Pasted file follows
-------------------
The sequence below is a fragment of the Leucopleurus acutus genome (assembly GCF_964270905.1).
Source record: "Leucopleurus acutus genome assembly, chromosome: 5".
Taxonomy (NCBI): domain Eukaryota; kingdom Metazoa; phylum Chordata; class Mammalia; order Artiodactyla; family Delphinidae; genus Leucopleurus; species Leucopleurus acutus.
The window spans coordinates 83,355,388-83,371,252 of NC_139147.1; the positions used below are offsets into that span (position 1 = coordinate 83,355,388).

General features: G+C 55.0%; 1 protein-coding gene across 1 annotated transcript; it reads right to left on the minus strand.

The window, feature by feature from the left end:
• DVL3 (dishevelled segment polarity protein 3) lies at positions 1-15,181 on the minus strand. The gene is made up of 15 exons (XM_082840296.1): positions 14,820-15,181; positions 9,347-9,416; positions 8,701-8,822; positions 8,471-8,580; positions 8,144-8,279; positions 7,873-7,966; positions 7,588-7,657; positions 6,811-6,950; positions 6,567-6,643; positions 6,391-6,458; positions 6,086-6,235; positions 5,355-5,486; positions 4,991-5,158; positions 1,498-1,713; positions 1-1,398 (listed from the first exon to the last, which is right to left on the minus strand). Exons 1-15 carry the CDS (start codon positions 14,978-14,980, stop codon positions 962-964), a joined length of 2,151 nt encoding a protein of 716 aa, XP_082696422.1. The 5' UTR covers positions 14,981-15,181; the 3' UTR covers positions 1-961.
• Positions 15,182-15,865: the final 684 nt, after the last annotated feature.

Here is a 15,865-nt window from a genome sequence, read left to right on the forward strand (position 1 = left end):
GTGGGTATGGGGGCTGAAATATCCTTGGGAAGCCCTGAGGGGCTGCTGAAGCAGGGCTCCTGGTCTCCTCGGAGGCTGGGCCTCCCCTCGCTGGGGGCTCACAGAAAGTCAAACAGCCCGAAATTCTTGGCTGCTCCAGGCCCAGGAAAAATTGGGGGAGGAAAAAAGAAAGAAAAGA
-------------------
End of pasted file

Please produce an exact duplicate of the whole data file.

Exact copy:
The sequence below is a fragment of the Leucopleurus acutus genome (assembly GCF_964270905.1).
Source record: "Leucopleurus acutus genome assembly, chromosome: 5".
Taxonomy (NCBI): domain Eukaryota; kingdom Metazoa; phylum Chordata; class Mammalia; order Artiodactyla; family Delphinidae; genus Leucopleurus; species Leucopleurus acutus.
The window spans coordinates 83,355,388-83,371,252 of NC_139147.1; the positions used below are offsets into that span (position 1 = coordinate 83,355,388).

General features: G+C 55.0%; 1 protein-coding gene across 1 annotated transcript; it reads right to left on the minus strand.

The window, feature by feature from the left end:
• DVL3 (dishevelled segment polarity protein 3) lies at positions 1-15,181 on the minus strand. The gene is made up of 15 exons (XM_082840296.1): positions 14,820-15,181; positions 9,347-9,416; positions 8,701-8,822; positions 8,471-8,580; positions 8,144-8,279; positions 7,873-7,966; positions 7,588-7,657; positions 6,811-6,950; positions 6,567-6,643; positions 6,391-6,458; positions 6,086-6,235; positions 5,355-5,486; positions 4,991-5,158; positions 1,498-1,713; positions 1-1,398 (listed from the first exon to the last, which is right to left on the minus strand). Exons 1-15 carry the CDS (start codon positions 14,978-14,980, stop codon positions 962-964), a joined length of 2,151 nt encoding a protein of 716 aa, XP_082696422.1. The 5' UTR covers positions 14,981-15,181; the 3' UTR covers positions 1-961.
• Positions 15,182-15,865: the final 684 nt, after the last annotated feature.

Here is a 15,865-nt window from a genome sequence, read left to right on the forward strand (position 1 = left end):
GTGGGTATGGGGGCTGAAATATCCTTGGGAAGCCCTGAGGGGCTGCTGAAGCAGGGCTCCTGGTCTCCTCGGAGGCTGGGCCTCCCCTCGCTGGGGGCTCACAGAAAGTCAAACAGCCCGAAATTCTTGGCTGCTCCAGGCCCAGGAAAAATTGGGGGAGGAAAAAAGAAAGAAAAGA